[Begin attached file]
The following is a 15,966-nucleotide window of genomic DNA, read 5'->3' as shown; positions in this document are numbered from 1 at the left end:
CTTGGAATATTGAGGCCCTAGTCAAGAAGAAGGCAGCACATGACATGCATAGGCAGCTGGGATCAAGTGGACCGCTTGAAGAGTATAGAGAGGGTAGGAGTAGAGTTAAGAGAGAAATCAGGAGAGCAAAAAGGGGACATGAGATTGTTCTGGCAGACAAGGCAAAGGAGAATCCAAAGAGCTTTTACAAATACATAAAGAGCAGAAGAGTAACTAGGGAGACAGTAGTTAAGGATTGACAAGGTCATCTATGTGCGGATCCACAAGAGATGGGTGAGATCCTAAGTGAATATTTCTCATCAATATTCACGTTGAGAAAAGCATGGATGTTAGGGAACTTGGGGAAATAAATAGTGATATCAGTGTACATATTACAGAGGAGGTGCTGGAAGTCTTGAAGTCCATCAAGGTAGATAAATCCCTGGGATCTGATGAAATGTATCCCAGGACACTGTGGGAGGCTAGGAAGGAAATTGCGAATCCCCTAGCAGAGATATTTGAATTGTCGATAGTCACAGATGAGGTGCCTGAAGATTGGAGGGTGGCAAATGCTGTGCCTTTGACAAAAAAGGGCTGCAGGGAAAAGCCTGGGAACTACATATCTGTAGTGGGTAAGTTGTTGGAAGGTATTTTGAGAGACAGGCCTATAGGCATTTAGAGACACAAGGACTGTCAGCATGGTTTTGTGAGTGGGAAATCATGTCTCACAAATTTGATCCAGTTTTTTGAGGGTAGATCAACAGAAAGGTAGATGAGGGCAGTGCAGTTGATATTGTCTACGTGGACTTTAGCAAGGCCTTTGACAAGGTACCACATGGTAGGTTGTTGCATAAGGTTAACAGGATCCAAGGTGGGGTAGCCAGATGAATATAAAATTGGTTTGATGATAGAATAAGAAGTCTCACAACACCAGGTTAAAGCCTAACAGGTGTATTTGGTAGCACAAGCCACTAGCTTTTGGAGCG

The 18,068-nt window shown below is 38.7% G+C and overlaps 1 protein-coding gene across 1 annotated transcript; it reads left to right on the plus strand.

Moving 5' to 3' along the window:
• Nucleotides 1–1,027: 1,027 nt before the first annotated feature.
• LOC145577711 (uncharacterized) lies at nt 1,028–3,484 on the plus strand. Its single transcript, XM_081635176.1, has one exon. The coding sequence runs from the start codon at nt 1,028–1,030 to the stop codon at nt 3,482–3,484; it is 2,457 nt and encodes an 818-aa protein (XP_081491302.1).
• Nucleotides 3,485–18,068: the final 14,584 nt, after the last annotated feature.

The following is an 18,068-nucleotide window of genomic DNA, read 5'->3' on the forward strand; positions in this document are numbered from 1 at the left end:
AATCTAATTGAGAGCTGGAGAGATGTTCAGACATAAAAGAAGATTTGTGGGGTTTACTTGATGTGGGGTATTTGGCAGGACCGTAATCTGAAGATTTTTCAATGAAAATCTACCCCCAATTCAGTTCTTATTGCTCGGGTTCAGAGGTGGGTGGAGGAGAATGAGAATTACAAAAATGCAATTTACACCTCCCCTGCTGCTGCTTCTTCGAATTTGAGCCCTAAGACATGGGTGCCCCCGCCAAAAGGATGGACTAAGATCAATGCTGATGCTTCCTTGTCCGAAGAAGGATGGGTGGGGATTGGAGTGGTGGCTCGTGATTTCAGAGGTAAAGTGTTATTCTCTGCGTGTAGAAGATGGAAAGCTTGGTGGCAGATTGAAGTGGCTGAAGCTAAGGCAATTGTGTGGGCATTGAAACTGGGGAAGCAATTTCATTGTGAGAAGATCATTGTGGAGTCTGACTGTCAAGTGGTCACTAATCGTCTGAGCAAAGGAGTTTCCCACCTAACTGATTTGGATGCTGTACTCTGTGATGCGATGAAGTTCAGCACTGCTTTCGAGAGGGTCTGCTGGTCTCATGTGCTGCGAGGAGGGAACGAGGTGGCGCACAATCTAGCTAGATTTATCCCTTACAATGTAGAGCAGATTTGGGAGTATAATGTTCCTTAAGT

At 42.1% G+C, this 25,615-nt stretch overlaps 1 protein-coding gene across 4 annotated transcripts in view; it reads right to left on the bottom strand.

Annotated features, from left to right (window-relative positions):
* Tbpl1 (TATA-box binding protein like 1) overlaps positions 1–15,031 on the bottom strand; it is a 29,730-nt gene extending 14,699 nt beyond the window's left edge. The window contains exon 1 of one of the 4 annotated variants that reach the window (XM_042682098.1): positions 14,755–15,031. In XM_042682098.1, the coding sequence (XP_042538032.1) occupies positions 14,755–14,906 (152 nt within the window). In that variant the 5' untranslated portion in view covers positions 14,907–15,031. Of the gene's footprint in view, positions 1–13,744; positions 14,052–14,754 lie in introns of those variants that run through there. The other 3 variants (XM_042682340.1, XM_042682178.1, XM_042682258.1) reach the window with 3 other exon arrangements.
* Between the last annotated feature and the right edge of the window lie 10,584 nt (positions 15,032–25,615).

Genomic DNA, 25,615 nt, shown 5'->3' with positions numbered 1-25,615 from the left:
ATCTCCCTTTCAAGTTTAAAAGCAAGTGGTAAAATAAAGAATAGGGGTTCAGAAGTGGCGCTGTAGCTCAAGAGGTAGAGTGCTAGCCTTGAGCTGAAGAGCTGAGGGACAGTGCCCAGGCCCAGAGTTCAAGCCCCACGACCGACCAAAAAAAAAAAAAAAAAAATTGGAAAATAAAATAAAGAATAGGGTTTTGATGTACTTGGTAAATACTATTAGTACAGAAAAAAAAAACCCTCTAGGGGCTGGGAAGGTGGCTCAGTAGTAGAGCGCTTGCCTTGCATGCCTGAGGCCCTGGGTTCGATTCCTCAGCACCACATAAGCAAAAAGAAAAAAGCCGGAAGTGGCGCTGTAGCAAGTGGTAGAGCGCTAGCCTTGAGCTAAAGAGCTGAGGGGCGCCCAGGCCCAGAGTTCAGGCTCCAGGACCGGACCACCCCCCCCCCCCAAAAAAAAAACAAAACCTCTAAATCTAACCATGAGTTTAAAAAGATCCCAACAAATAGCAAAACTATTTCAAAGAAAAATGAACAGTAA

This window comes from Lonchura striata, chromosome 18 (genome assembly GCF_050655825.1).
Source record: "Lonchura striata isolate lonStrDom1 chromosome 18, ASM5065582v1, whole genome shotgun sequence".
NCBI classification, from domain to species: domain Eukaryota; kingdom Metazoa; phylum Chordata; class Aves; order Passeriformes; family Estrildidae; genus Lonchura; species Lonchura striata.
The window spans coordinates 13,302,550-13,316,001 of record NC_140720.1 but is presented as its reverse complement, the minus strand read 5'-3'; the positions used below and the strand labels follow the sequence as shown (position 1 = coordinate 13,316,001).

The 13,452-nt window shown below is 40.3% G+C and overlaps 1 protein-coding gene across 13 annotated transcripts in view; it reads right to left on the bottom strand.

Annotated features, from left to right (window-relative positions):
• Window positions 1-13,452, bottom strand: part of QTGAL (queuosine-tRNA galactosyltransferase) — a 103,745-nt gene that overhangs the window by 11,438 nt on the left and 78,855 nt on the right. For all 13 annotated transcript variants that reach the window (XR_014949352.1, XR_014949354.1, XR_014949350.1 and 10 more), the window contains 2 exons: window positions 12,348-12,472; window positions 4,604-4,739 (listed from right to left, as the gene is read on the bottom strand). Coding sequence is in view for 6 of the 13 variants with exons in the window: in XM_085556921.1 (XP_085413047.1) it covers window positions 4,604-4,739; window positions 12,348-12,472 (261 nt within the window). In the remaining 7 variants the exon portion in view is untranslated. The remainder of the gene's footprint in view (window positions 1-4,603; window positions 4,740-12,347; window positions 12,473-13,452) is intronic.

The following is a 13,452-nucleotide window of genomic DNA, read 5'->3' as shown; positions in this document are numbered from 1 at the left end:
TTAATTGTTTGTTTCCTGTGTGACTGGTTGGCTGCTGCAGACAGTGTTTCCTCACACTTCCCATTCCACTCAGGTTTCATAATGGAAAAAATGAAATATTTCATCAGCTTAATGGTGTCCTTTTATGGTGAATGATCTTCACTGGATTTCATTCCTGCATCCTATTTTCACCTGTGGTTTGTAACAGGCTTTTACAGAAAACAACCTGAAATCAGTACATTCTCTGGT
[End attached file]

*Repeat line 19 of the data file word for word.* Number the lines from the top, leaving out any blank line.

The window spans coordinates 13,302,550-13,316,001 of record NC_140720.1 but is presented as its reverse complement, the minus strand read 5'-3'; the positions used below and the strand labels follow the sequence as shown (position 1 = coordinate 13,316,001).